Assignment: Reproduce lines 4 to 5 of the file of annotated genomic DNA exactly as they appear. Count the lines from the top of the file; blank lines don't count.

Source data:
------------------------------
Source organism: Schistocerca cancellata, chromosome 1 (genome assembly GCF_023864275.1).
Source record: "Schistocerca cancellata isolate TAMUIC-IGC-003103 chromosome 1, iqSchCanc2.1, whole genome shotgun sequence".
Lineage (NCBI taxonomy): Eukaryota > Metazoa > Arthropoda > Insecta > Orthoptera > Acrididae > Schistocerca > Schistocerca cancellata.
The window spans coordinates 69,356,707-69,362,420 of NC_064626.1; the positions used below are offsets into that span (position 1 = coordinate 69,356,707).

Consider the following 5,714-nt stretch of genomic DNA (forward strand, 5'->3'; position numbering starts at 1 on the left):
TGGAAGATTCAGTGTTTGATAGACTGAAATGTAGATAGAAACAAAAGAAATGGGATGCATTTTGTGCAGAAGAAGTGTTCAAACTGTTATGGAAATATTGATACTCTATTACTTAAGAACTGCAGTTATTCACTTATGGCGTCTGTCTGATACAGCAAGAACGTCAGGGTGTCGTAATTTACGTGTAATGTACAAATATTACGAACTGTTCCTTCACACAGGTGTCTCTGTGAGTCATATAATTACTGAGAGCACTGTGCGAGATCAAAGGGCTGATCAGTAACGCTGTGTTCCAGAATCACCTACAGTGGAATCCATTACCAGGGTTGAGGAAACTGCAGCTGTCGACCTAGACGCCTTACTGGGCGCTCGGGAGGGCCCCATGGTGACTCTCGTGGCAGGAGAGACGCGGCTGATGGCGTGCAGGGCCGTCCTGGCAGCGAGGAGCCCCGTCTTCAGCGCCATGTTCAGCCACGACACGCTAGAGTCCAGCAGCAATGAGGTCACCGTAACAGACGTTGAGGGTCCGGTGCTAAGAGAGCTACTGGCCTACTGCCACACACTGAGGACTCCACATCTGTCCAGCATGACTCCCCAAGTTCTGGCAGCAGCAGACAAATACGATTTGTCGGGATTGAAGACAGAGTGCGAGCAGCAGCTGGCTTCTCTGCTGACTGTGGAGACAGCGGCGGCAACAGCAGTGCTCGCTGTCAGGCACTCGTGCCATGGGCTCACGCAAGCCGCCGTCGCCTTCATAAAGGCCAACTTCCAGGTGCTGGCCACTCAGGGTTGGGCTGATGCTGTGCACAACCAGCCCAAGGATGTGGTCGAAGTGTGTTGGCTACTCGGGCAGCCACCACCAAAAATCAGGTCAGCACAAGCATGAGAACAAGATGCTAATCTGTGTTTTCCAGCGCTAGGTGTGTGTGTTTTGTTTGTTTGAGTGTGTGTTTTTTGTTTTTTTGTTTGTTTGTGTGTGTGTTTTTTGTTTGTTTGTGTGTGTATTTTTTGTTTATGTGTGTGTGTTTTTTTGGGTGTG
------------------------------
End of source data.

The window spans coordinates 69,356,707-69,362,420 of NC_064626.1; the positions used below are offsets into that span (position 1 = coordinate 69,356,707).

Consider the following 5,714-nt stretch of genomic DNA (forward strand, 5'->3'; position numbering starts at 1 on the left):